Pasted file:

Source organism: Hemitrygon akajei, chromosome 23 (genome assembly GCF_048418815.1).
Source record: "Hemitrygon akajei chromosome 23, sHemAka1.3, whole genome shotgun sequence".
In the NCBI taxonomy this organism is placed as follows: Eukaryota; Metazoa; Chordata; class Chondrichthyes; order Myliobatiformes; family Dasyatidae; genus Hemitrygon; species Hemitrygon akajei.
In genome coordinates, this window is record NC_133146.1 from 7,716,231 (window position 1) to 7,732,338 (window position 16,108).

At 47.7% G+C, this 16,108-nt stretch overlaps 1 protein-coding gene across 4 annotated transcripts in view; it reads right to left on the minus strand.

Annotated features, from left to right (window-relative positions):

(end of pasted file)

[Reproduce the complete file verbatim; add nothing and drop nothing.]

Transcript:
Source organism: Hemitrygon akajei, chromosome 23 (genome assembly GCF_048418815.1).
Source record: "Hemitrygon akajei chromosome 23, sHemAka1.3, whole genome shotgun sequence".
In the NCBI taxonomy this organism is placed as follows: Eukaryota; Metazoa; Chordata; class Chondrichthyes; order Myliobatiformes; family Dasyatidae; genus Hemitrygon; species Hemitrygon akajei.
In genome coordinates, this window is record NC_133146.1 from 7,716,231 (window position 1) to 7,732,338 (window position 16,108).

At 47.7% G+C, this 16,108-nt stretch overlaps 1 protein-coding gene across 4 annotated transcripts in view; it reads right to left on the minus strand.

Annotated features, from left to right (window-relative positions):